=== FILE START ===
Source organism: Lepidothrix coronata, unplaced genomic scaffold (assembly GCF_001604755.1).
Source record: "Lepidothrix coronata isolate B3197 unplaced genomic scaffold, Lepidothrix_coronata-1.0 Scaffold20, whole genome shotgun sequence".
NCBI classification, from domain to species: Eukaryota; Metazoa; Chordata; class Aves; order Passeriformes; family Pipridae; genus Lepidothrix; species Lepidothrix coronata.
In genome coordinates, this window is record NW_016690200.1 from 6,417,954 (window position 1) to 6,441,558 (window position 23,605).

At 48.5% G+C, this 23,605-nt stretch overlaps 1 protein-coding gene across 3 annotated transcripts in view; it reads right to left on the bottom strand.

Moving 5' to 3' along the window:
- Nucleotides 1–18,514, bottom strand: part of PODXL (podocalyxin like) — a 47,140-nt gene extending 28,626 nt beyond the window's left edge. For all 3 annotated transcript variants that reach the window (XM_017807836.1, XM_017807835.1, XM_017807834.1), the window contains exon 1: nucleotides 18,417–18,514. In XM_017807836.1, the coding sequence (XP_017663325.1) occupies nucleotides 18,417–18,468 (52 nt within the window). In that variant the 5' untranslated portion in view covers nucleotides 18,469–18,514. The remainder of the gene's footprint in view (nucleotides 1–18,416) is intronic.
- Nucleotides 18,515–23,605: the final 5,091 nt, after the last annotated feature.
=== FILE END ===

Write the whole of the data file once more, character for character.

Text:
Source organism: Lepidothrix coronata, unplaced genomic scaffold (assembly GCF_001604755.1).
Source record: "Lepidothrix coronata isolate B3197 unplaced genomic scaffold, Lepidothrix_coronata-1.0 Scaffold20, whole genome shotgun sequence".
NCBI classification, from domain to species: Eukaryota; Metazoa; Chordata; class Aves; order Passeriformes; family Pipridae; genus Lepidothrix; species Lepidothrix coronata.
In genome coordinates, this window is record NW_016690200.1 from 6,417,954 (window position 1) to 6,441,558 (window position 23,605).

At 48.5% G+C, this 23,605-nt stretch overlaps 1 protein-coding gene across 3 annotated transcripts in view; it reads right to left on the bottom strand.

Moving 5' to 3' along the window:
- Nucleotides 1–18,514, bottom strand: part of PODXL (podocalyxin like) — a 47,140-nt gene extending 28,626 nt beyond the window's left edge. For all 3 annotated transcript variants that reach the window (XM_017807836.1, XM_017807835.1, XM_017807834.1), the window contains exon 1: nucleotides 18,417–18,514. In XM_017807836.1, the coding sequence (XP_017663325.1) occupies nucleotides 18,417–18,468 (52 nt within the window). In that variant the 5' untranslated portion in view covers nucleotides 18,469–18,514. The remainder of the gene's footprint in view (nucleotides 1–18,416) is intronic.
- Nucleotides 18,515–23,605: the final 5,091 nt, after the last annotated feature.